When art moves masses: the revolution with a brush stroke
Art is not an inert concept. It has life, that given by those social movements that find their perfect allies to spread their ideas in painting, sculpture or graffiti. Through artistic expression, they claim a transformation of reality beyond beauty, and social art is one that stirs you, which makes you think about what position to take or makes you question a philosophy that until now you considered correct.
These social movements reflect the history of each generation and find their heroes in the artists. You will corroborate this affirmation with these examples that we mention below, and which prove that a painting is not only an aesthetic object. Because whoever has art on their side has the power.
The feminist movement
The recognition of women in those sections traditionally reserved for men exploded in the 70s through works signed by them. The current pattern painting laid the foundations of a doctrine that has been subsequently protected by groups such as the Mexican Polvo de Gallina Negra or the New Yorker La Guerrilla Girls.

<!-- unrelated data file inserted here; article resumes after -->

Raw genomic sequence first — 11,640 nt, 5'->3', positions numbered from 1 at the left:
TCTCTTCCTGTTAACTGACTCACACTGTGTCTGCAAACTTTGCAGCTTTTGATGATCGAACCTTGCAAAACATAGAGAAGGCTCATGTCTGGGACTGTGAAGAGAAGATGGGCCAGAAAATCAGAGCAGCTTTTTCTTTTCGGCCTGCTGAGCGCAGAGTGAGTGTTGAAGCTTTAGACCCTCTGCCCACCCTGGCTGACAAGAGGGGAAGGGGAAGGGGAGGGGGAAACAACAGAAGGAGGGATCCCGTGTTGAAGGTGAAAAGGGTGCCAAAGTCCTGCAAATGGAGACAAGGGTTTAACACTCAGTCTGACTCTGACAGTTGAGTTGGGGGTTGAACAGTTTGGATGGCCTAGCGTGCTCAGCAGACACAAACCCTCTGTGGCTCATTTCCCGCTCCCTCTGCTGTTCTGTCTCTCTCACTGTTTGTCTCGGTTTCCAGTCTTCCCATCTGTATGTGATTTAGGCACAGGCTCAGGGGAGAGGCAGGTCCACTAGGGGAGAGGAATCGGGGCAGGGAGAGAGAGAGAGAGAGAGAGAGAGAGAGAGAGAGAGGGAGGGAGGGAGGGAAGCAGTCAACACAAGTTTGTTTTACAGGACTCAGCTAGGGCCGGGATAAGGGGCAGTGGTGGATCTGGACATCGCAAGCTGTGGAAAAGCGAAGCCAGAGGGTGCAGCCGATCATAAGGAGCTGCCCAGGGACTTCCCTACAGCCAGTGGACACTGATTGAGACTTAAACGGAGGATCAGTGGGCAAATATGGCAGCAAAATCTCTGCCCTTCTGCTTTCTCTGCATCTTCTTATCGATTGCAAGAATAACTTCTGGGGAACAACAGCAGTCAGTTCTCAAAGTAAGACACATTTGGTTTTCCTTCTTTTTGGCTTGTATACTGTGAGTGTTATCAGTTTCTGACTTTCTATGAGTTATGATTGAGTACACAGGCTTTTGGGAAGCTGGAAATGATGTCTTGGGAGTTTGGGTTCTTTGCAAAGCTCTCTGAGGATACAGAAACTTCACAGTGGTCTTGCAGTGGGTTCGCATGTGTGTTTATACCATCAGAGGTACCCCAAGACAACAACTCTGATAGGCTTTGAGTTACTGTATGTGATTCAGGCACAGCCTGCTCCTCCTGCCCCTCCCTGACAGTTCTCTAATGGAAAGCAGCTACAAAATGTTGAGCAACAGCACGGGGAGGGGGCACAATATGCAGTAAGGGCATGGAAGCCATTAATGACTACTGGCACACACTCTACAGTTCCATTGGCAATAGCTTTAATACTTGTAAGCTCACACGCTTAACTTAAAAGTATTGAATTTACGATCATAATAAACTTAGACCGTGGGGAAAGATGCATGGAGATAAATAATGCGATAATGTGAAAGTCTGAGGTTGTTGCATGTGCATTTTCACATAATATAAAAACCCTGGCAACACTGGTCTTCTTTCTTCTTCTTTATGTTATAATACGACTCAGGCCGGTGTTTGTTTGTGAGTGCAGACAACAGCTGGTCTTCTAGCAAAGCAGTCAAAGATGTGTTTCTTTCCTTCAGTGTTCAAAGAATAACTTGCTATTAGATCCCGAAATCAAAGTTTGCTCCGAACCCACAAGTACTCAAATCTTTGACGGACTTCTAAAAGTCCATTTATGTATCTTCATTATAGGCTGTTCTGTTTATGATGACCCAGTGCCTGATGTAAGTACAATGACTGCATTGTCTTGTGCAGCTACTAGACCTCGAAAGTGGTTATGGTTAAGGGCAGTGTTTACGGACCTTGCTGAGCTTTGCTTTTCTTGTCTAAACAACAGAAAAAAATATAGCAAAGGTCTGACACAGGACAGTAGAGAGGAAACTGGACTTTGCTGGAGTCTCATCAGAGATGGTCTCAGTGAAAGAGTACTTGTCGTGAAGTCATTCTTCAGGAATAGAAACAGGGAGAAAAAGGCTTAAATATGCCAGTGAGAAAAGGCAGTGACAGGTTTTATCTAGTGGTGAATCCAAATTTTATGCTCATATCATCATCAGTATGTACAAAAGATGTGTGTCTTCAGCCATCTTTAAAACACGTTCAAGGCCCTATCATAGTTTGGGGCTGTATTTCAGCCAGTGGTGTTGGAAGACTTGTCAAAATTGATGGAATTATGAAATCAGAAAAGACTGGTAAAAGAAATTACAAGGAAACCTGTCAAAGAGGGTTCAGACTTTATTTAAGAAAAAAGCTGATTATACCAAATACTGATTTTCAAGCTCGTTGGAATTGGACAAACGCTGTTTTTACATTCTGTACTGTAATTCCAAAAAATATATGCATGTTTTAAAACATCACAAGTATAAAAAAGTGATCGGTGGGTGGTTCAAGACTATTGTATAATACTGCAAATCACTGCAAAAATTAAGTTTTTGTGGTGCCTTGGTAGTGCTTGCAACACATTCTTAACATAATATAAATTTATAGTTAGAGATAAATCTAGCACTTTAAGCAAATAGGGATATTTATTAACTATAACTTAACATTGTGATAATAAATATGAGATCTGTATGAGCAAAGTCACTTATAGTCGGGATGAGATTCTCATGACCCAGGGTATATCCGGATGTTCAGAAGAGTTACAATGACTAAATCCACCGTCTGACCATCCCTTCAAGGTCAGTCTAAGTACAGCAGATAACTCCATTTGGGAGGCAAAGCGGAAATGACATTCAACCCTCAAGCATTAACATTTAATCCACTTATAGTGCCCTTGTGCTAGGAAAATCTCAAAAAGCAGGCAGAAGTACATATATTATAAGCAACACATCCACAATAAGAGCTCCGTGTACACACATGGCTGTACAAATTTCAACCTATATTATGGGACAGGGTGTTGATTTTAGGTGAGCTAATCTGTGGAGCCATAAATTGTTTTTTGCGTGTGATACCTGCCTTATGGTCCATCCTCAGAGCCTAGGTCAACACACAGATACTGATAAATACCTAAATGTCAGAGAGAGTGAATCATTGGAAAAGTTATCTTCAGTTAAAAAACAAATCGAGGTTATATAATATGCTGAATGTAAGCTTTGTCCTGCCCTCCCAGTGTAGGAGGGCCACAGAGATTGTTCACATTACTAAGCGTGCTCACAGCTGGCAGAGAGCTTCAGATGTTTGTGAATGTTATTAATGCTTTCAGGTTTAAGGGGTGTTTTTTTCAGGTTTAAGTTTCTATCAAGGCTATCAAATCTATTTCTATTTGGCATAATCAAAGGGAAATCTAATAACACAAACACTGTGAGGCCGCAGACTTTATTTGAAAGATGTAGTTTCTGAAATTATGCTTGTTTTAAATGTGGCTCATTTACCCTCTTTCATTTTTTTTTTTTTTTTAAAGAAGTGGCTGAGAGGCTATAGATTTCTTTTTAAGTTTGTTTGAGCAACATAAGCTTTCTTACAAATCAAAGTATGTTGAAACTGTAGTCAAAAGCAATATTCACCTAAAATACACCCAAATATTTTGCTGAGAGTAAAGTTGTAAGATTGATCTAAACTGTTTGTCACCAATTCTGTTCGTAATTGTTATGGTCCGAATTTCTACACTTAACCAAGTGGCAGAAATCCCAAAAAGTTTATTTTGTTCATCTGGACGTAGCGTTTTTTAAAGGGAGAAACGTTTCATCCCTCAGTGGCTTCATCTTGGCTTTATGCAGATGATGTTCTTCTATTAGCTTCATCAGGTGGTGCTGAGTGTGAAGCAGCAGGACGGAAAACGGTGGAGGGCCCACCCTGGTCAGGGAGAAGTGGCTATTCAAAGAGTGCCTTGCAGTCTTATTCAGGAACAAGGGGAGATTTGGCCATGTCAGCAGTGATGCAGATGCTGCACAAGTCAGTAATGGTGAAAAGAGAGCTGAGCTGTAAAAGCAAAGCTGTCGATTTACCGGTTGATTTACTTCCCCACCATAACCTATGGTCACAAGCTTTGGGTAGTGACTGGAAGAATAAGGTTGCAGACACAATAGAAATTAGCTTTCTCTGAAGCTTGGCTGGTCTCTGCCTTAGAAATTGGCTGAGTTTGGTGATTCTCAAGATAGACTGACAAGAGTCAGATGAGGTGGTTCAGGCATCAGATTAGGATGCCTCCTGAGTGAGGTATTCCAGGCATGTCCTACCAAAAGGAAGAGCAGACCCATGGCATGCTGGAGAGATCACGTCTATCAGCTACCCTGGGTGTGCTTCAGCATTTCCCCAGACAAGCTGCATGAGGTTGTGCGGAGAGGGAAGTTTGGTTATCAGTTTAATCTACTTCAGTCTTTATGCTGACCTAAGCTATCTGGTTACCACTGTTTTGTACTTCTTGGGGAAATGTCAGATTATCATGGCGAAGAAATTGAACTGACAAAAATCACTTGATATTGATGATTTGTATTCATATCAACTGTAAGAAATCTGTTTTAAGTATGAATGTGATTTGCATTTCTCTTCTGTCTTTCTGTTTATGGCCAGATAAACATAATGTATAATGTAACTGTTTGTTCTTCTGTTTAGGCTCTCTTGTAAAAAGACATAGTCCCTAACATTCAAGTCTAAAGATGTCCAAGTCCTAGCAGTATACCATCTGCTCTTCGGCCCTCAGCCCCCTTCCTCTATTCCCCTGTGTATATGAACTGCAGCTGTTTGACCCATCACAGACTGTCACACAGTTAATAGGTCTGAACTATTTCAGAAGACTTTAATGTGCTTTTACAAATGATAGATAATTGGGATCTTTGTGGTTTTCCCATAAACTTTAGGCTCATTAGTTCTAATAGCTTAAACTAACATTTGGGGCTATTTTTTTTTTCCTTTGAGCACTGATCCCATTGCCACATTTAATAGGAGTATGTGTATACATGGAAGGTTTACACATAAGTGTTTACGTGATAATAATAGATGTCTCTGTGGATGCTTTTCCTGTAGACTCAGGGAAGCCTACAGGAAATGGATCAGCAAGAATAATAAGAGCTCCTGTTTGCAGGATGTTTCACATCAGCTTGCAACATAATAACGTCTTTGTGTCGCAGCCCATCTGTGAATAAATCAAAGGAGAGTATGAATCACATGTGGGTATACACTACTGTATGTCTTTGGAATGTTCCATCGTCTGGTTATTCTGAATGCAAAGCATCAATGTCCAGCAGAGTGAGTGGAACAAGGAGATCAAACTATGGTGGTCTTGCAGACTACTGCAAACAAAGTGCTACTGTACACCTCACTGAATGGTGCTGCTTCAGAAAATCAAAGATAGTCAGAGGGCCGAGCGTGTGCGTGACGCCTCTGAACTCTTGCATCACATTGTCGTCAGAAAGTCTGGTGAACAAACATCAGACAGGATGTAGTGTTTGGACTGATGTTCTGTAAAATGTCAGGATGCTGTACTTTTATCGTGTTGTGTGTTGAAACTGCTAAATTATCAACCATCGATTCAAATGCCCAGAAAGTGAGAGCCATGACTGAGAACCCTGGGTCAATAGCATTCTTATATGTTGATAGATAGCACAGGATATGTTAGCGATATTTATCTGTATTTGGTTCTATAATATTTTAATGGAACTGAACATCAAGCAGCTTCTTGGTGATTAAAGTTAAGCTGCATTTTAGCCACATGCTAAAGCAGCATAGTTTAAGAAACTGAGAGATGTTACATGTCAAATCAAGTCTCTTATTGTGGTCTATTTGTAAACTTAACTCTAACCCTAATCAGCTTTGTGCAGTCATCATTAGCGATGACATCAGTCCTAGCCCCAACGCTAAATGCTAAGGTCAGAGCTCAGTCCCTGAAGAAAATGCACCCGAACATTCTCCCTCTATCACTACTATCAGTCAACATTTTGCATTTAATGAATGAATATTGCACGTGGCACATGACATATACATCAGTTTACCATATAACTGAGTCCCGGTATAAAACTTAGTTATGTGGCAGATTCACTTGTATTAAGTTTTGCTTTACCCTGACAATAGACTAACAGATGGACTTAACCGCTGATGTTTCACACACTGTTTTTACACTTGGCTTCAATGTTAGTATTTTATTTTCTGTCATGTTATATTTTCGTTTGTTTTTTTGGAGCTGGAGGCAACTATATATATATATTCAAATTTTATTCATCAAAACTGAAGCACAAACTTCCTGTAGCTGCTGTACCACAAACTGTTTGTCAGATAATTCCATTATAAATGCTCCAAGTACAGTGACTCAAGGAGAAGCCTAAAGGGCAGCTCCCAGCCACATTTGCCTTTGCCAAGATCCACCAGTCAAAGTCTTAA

Meanwhile, Surrealism brought in some of the most revolutionary women of its time, such as the Mexican painter Frida Kahlo, an authentic icon who transferred her influence to the world of fashion and other areas. With her, Dorothea Tanning and Paula Modersohn, famous for her scandalous nude that gave wings to other women who continue to give a voice to millions through their works today.
So, does feminism in art currently make sense? The answer can be found in the productions of some artists who answer "yes". Emerging art professionals such as Petra Collins, who promotes the normality of menstruation or pubic hair; or Ashley Armitage, who in her creations shows cheerleaders away from conventions, with small breasts and not at all sensual underwear.
The Netflix platform offers 'Frida' (2002) in its digital catalogue, a biographical Oscar-winning film. Directed by Julie Taymor and starring Salma Hayek, the film focuses on the painter's relationship with her husband and her controversial reputation for her opinion of politics.
The Reina Sofía Museum in Madrid offers (every Wednesday at 7:15 pm) the opportunity to enjoy an interesting guided tour of the collection 'Feminism. A feminist look on the avant-garde’. The exhibition questions the role and visibility of women in the History of Art through the analysis of women as producers, receivers and subject-object of artistic production. The visit is free.